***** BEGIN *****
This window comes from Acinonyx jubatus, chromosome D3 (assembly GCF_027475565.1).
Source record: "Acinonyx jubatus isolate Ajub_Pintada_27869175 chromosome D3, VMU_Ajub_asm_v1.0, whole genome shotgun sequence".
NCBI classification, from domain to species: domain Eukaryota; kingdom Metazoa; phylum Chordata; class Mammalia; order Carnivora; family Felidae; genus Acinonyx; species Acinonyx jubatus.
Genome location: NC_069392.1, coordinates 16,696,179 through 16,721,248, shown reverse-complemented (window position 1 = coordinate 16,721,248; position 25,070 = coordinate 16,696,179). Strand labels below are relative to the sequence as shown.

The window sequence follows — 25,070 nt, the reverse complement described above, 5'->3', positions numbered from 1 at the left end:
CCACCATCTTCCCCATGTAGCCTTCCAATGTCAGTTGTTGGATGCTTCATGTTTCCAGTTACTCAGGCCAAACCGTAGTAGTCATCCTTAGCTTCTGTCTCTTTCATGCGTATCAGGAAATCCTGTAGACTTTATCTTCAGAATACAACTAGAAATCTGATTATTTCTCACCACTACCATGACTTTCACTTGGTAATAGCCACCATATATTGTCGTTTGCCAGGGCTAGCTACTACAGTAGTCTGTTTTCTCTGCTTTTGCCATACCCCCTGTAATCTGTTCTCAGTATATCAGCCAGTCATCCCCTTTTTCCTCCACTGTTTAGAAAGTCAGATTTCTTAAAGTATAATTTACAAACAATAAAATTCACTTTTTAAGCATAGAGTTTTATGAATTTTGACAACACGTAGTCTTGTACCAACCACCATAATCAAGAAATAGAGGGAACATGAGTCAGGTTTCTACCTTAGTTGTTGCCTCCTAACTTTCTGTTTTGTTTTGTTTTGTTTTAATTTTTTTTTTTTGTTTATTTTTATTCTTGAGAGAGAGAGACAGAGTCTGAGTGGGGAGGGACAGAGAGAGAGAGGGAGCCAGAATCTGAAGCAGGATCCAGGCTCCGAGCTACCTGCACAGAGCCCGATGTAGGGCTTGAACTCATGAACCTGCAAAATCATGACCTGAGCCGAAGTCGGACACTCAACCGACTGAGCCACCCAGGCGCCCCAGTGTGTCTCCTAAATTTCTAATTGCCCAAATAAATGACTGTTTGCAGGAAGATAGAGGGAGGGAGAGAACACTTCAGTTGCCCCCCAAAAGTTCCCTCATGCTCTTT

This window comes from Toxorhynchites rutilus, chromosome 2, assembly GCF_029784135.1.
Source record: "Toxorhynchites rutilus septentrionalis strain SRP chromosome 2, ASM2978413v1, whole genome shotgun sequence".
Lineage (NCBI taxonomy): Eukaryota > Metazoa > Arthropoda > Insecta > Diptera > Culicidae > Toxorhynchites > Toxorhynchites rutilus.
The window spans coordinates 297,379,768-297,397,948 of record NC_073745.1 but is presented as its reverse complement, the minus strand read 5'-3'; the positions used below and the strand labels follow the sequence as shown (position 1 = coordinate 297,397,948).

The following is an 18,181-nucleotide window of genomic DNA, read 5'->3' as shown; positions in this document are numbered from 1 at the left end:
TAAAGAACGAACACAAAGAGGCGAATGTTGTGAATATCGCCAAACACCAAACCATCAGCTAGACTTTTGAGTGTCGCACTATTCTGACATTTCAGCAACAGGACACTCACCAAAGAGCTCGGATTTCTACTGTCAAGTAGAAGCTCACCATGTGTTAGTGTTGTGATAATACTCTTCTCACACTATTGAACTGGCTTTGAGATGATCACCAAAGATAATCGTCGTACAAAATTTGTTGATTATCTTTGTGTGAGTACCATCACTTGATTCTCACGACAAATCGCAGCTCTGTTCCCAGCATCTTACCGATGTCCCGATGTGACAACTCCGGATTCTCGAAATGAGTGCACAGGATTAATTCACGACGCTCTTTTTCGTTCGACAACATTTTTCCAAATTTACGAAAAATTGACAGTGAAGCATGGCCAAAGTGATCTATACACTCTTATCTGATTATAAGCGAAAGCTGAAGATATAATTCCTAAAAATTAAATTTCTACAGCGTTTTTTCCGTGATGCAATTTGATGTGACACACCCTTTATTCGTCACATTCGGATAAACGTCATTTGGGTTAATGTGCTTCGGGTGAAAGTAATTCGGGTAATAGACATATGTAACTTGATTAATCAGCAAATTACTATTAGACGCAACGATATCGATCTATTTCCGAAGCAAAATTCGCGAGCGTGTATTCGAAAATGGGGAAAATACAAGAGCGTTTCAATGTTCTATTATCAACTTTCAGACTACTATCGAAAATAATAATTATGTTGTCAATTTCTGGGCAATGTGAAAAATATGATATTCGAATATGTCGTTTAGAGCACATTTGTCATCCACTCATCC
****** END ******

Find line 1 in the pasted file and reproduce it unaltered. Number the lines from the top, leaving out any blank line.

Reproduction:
This window comes from Acinonyx jubatus, chromosome D3 (assembly GCF_027475565.1).